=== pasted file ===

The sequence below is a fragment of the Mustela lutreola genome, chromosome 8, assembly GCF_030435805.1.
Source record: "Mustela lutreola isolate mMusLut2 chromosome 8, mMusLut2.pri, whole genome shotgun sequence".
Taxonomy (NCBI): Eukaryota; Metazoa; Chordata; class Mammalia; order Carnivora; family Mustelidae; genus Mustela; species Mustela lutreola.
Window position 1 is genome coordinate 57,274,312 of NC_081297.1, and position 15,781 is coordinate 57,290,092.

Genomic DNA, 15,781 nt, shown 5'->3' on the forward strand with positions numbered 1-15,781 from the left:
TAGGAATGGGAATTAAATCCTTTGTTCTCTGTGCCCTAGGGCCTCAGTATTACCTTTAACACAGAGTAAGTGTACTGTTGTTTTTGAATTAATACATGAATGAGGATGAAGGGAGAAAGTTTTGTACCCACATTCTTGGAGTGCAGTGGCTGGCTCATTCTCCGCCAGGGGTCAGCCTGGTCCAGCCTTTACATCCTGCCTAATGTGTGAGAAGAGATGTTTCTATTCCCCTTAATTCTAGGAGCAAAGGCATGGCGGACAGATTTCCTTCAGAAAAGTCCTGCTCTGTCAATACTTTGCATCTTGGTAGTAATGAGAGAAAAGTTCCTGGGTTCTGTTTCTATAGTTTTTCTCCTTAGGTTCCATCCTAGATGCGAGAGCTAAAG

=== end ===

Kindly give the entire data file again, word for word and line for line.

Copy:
The sequence below is a fragment of the Mustela lutreola genome, chromosome 8, assembly GCF_030435805.1.
Source record: "Mustela lutreola isolate mMusLut2 chromosome 8, mMusLut2.pri, whole genome shotgun sequence".
Taxonomy (NCBI): Eukaryota; Metazoa; Chordata; class Mammalia; order Carnivora; family Mustelidae; genus Mustela; species Mustela lutreola.
Window position 1 is genome coordinate 57,274,312 of NC_081297.1, and position 15,781 is coordinate 57,290,092.

Genomic DNA, 15,781 nt, shown 5'->3' on the forward strand with positions numbered 1-15,781 from the left:
TAGGAATGGGAATTAAATCCTTTGTTCTCTGTGCCCTAGGGCCTCAGTATTACCTTTAACACAGAGTAAGTGTACTGTTGTTTTTGAATTAATACATGAATGAGGATGAAGGGAGAAAGTTTTGTACCCACATTCTTGGAGTGCAGTGGCTGGCTCATTCTCCGCCAGGGGTCAGCCTGGTCCAGCCTTTACATCCTGCCTAATGTGTGAGAAGAGATGTTTCTATTCCCCTTAATTCTAGGAGCAAAGGCATGGCGGACAGATTTCCTTCAGAAAAGTCCTGCTCTGTCAATACTTTGCATCTTGGTAGTAATGAGAGAAAAGTTCCTGGGTTCTGTTTCTATAGTTTTTCTCCTTAGGTTCCATCCTAGATGCGAGAGCTAAAG